Bit of a mismash of thoughts today, as 2016 gets going.
Originally, my plan for January was to keep going with Disgaea 5, and finish the post game. At this point, I’m convinced that isn’t going to happen. Why? There’s two reasons. The first is that I’m at the point in the post game where the grind level goes way up, just to make numbers bigger. With highly limited gaming time, grinding holds very little appeal over a game that offers a more well rounded experience (like Disgaea 5 did before getting this far into the post game). That resulted in it starting to feel like a slog rather than fun, and at this point I’m too old and too busy to play something that isn’t fun.
The other reason? I got Pillars of Eternity as a Christmas present.
It sunk it’s teeth into me and will not let go. Grinding out XP can’t compete with a whole new world to explore. I’m sure I’ll have more to say later as I get farther into it, but so far it’s a gem that I missed when it launched.
Countdown to XCOM 2 Day
The big difficulty Pillars of Eternity has for me is that I pretty much need to finish it before XCOM 2 is out. I loved XCOM: Enemy Within, and the way they’ve inverted things in XCOM 2 with you now being a resistence group willl really mix things up. I expect that to completely monopolize my single player gaming time once it’s out.
The biggest downside to XCOM 2 is price, and that’s a global game pricing issue. I’m in Canada, and unlike places like Australia, Canada tends to pay the US price in games. For the last few years that had been working out pretty well, even when Steam shifted recently to doing transactions in Canadian dollars (until a year or two ago, all transactions were in US dollars).
Then, the oil market tanked and the Canadian dollar tanked with it. Here’s a five year chart vs USD, from XE.com:
As recently ago as the middle of 2014, $1 CAD was worth around $0.95 USD, which meant prices were more or less at parity. It went downhill fast from there, and games that were $50 became $60. Then $70. The fancy edition of XCOM 2 on Steam is pushing up towards $100, and it’s not getting any cheaper. This is a perverse incentive to pre-purchase, because the longer I wait to pay, the more expensive the game gets. Steam hasn’t adjusted their price again recently, but there is now talk of the dollar dropping below $0.70 USD, in which case they’d almost certainly have to.
This is also affecting things like imported food products, and, well, imported everything. Other people have it even worse, like Brazilian gamers, as they’re facing a steeper currency devaluation. It’s just one of those things that American gamers don’t have to think about, as games are priced in USD and stay the same price no matter what the US Dollar does. In other countries, gamers on a budget benefit from keeping an eye on future trends in foreign exchange rates.
I have a two year old son. He obviously likes to play, but he doesn’t care for things like rules. This was most apparent when I showed him my new box of Formula D, which is a F1 racing board game.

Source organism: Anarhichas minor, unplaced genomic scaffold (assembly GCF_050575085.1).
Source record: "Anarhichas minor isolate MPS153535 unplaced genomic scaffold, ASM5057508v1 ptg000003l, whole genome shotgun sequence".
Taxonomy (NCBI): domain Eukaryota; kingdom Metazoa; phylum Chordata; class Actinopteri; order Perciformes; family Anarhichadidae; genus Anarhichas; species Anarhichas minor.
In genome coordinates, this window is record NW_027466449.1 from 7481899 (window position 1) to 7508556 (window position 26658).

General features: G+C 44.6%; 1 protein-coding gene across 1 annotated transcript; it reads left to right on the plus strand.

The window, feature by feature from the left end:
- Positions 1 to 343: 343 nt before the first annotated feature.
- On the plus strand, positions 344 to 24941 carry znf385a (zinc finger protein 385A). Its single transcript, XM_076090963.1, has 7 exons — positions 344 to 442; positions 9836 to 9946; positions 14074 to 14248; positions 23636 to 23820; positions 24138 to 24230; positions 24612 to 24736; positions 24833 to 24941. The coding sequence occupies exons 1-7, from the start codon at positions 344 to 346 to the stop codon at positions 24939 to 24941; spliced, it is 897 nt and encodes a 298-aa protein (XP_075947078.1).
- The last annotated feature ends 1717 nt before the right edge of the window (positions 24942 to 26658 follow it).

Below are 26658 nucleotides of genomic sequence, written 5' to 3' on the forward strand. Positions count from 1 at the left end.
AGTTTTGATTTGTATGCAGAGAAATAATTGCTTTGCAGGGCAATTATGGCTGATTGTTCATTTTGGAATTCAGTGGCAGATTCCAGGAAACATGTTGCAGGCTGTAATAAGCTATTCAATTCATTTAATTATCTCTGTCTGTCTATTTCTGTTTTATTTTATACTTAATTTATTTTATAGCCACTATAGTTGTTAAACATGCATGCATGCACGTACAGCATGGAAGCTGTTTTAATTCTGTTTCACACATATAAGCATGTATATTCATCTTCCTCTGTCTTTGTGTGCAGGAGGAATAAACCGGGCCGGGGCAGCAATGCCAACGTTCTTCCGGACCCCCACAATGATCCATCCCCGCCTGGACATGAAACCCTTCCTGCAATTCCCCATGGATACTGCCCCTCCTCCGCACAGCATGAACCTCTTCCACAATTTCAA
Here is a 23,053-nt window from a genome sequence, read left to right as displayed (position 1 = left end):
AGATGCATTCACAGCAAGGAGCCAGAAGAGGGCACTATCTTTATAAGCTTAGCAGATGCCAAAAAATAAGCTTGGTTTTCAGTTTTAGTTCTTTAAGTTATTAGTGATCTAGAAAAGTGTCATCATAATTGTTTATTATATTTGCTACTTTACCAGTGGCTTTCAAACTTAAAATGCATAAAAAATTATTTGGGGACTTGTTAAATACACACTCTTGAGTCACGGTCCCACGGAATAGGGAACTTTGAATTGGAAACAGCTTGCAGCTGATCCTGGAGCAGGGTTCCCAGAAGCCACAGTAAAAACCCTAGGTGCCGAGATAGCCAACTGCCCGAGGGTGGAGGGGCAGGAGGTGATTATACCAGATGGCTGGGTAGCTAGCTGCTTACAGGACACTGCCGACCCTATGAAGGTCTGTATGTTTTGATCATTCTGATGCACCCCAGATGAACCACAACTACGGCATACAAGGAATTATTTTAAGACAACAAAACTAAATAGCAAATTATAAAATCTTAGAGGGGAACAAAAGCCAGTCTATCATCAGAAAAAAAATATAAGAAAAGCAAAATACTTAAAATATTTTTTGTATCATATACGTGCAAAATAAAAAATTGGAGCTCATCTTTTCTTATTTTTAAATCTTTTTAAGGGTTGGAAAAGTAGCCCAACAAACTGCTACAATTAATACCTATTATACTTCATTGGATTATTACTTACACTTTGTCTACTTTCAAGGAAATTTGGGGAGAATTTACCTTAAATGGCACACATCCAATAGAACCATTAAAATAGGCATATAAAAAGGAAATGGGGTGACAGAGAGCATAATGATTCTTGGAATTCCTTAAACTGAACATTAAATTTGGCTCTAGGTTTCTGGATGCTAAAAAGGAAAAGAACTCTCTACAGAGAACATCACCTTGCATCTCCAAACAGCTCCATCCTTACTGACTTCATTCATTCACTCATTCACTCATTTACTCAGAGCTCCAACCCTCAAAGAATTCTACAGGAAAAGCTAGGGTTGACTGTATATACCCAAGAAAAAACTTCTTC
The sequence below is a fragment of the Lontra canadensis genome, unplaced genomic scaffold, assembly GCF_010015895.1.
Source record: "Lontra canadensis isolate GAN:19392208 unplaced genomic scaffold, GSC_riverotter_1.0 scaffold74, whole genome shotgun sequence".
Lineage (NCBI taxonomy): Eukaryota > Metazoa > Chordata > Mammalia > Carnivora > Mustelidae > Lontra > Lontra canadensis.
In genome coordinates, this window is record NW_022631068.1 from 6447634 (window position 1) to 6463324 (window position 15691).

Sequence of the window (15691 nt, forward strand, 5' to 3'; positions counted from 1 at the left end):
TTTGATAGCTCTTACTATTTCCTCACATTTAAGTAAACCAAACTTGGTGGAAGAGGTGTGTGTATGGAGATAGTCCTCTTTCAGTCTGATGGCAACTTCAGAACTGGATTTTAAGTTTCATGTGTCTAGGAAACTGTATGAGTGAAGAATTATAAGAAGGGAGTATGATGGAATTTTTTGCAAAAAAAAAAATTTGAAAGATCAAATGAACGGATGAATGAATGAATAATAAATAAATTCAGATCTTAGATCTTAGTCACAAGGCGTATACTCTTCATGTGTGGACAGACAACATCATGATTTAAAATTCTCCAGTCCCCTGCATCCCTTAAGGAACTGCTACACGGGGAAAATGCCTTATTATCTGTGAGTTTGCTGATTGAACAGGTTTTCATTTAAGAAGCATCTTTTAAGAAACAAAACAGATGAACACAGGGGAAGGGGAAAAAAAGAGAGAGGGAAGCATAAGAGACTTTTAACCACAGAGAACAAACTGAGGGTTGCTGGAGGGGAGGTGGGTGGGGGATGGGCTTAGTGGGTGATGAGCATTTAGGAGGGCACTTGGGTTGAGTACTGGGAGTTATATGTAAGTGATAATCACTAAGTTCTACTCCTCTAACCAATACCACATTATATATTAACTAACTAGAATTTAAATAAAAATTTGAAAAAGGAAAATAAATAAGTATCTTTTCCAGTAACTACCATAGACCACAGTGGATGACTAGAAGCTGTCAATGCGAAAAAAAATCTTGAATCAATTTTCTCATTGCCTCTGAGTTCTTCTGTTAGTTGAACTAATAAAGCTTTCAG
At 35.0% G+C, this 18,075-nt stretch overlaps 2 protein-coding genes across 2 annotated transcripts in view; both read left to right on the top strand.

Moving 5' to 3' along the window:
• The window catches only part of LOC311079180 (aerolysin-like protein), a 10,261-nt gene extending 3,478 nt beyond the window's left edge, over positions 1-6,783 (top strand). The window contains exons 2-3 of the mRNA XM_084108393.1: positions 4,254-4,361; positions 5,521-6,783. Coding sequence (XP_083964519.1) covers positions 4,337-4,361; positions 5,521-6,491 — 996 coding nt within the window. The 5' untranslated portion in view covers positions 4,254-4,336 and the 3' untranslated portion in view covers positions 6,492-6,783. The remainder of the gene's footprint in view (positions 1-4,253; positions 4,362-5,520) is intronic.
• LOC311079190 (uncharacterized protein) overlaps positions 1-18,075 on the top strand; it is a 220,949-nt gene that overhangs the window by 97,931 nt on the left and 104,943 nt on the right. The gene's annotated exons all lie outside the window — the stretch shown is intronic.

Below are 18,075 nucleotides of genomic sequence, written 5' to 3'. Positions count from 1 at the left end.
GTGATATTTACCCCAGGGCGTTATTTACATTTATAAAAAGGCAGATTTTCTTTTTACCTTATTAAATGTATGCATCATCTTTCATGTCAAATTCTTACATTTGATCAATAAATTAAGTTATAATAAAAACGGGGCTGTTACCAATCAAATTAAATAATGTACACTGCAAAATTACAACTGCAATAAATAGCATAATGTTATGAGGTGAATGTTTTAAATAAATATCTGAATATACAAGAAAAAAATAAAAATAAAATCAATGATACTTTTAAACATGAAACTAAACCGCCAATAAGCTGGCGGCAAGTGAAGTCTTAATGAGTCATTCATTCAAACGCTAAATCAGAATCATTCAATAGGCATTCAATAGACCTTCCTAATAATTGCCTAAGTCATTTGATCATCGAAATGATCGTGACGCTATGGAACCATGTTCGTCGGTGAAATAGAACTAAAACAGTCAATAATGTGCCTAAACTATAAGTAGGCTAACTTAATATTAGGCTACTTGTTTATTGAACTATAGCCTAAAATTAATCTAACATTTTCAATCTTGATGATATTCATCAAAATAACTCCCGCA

He loves the board, because it’s a race track. He loves the pieces, which are race cars and dice. He has no interest in the rules whatsoever, as he plays his own version. His version is: roll the dice, cheer at the number you got, then do whatever you want. Also, if daddy’s winning, his car suddenly has super glue and can stop daddy’s car. Or crash it off the road. Or make it go sit on a boat in the Monaco harbour for a while.
Board games are pretty ideal to introduce him to gaming, because they’re physical and easy to manipulate. They also don’t care if you invent your own rules, which gives a version that he likes. The first thing he asked when he woke up today is if he could play race cars again. It was pretty awesome.
Social Gaming, sans MMO
I’m fairly sour on MMOs right now, for the reasons I’ve stated numerous times before. That leaves a bit of a gap because while I love my single player games, I also like gaming as a social experience.
I’ve been getting the social aspect a few other ways:
- Board Games. We have a board game cafe in town, which is a delightful way to go out for an evening and try a new game. You pay a cover, grab a game off their rather expansive shelf, and start playing. They also have food and drink available if you want it.
- Pen & Paper RPGs. I’m in a D&D game and a Pathfinder game, and when those are running it’s a highly social event.
- Artemis Starship Bridge Simulator. I bought a copy of Artemis and have most of the hardware needed to run it, so when people come over with laptops, we set it up and play. I have a game setup for this Saturday, and someone in town asked if they could play from their house. I turned them down, because the experience just isn’t the same when the Helmsman is somewhere else and talking over voice chat, as compared to everyone being in the same room.
The social aspect is pretty important to me for these games, as it’s something I can’t get elsewhere. MMOs used to fill that need as well, but as the developers have moved towards making everything single player and “random people you never talk to again” dungeon finder oriented, I just wasn’t getting what I wanted out of them.
Not to mention how expensive subscriptions are getting with the dollar’s decline, and how F2P games have a tendency of turning into exercises in “pay us to make this annoying nonsense go away” or flat out pay to win schemes.